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More aid for vocational education can help reduce U.S. dropout rate

Walt Gardner taught for 28 years in the Los Angeles Unified School District and was a lecturer in the UCLA Graduate School of Education

Walt Gardner

taught for 28 years in the Los Angeles Unified School District and was a lecturer in the UCLA Graduate School of Education

With a reputation as a dumping ground for underperforming students, vocational education for too long lacked the sex appeal that the media love. But things are finally beginning to change as the demands of the new global economy cause a rethinking of the curriculum.

Policymakers are willing to consider the possibility of a connection between the persistent graduation rate of 64 percent to 71 percent across the country and the concurrent marginalization of vocational education. Their belated acknowledgment has led to new interest in the benefits of what is now called "career and technical education."

California, home to 1 in 9 students in the United States, serves as a case in point. Students in the state's public schools are dropping out at the rate of about 150,000 a year, with fewer than 70 percent of ninth graders staying in school long enough to graduate. In the Los Angeles Unified School District, the nation's second largest, more than 35,000 students vanished from the class of 2005 between the first day of ninth grade and the last day of 12th grade. In Philadelphia, 4 out of 10 drop out. Other large urban districts report similar disheartening numbers.

What is little appreciated about the attrition rate is the counterproductive role that an academic curriculum plays. By requiring all students to take courses designed specifically for the college-bound, we unwittingly exacerbate matters because not all students have the desire or ability to pursue a four-year degree. And when students see no direct connection between their studies and their future, they act out or drop out. In either case, they become statistics that document the failure of schools to design realistic graduation requirements.

Recognizing that the dropout rate poses a clear and present danger to the country, Congress reauthorized the Carl D. Perkins Vocational and Technical Education Act in July 2006. The law takes a step in the right direction by providing about $1.3 billion annually in federal funds to states and local school districts for work-related classes, programs, equipment and training.

To determine if the funds are being used properly, the Government Accountability Office studied their implementation in six states, including Pennsylvania and New Jersey. Although the GAO concluded that federal monies by and large are being appropriately apportioned, it identified a number of problems. In Pennsylvania, for example, economically depressed areas received less Perkins program improvement funding per vocational education student than did other local areas in the state. That's because relatively affluent areas are sometimes designated "economically depressed" in order to get greater per-student funding than truly depressed areas. In addition, students occasionally are identified as disadvantaged when, in fact, they are only academically disadvantaged, rather than poor.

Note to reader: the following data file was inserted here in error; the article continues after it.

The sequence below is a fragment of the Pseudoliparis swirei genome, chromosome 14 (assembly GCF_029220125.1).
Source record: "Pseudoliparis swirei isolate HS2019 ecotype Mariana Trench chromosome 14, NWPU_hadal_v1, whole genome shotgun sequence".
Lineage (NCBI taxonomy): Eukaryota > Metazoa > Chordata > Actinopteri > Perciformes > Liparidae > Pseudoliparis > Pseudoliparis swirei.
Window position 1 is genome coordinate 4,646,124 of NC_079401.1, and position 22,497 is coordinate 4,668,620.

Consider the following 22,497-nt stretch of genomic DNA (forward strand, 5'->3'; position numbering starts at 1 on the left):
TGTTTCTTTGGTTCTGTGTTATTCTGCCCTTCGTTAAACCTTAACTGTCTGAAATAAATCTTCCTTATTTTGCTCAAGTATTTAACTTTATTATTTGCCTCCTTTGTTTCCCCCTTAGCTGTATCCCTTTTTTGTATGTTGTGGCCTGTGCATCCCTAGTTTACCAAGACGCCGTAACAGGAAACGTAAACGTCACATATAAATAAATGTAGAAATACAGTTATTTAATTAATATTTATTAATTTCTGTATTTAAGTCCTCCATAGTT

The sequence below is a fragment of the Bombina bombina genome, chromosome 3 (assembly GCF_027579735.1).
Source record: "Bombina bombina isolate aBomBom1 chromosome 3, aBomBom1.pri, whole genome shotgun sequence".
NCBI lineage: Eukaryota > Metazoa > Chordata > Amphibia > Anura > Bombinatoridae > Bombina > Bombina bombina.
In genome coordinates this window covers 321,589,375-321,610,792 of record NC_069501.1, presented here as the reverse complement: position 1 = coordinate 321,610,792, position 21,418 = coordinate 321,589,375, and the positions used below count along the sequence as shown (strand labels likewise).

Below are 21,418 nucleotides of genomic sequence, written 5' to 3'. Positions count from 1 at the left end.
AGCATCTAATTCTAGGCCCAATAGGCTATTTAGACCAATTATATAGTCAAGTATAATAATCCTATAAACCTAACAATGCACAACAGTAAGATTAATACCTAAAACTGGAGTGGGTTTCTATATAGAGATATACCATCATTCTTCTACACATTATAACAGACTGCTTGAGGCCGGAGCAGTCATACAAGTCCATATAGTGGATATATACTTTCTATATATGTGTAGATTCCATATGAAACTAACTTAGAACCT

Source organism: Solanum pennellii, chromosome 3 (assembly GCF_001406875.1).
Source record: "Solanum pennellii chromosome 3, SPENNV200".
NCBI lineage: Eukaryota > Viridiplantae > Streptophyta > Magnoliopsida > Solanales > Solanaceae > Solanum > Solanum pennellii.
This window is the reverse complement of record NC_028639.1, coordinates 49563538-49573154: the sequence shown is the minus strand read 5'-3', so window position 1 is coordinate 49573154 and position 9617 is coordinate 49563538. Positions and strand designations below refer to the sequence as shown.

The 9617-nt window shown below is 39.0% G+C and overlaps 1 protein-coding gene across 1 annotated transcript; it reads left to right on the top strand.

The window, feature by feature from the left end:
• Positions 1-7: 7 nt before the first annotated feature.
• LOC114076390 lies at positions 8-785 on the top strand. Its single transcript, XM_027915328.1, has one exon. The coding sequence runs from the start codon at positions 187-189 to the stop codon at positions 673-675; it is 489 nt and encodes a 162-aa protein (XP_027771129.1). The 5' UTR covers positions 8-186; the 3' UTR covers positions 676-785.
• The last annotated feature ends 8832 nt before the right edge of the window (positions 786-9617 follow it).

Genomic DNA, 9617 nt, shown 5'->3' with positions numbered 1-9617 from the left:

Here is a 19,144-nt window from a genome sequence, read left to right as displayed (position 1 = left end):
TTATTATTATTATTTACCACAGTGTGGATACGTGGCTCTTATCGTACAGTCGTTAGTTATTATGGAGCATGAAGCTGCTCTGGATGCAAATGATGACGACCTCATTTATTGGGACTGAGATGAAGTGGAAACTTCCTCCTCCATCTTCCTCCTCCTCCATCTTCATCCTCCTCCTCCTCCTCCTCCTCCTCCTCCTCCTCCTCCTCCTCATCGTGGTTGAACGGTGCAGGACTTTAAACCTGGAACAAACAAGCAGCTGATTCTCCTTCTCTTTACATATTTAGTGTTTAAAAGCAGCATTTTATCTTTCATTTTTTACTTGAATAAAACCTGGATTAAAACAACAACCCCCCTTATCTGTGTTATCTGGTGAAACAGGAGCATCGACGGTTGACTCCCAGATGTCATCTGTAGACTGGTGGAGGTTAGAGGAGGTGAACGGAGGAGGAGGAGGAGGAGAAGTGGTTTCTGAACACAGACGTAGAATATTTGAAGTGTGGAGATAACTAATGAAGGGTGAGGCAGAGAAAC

What troubles supporters of career and technical education even more, however, is the Bush administration's proposal to severely cut overall Perkins funding in the 2008 budget. The basic state grant program would include only $600 million, approximately half of its current amount. The exact amounts available to each state have not yet been determined, but Pennsylvania could lose as much as $25.98 million, and New Jersey, $14.96 million, according to the Association for Career and Technical Education.

But what's also needed is a shift in our attitude to grant career and technical education the same recognition, respect and value that we reflexively accord academic education. Other industrialized countries that are our competitors have highly developed systems in place. They have long understood that students possess a wide range of abilities and interests that are not all geared to an academic curriculum.

This is more than a matter of equity. According to Alan S. Blinder, former vice chairman of the Board of Governors of the Federal Reserve System, the only jobs that will be safe in this country in the next two decades will be those that can't be delivered abroad electronically through a tube. As a result, auto mechanics, plumbers and electricians, for example, will be earning a comfortable living and deriving deep satisfaction from their work, while many graduates from marquee-name colleges will find themselves unemployed when their jobs are offshored.

A renaissance of career and technical education doesn't mean a step back to antiquated shop classes, but a step forward to technology labs. It can take the form of schools within schools or self-standing career academies. For students who don't excel at traditional book learning, these new classes provide the opportunity to acquire marketable skills and at the same time build self-confidence.

Educators have long known that talent comes in many forms and that college is merely the most convenient place to learn how to learn. If we heed these axioms, dropout rates will do a U-turn.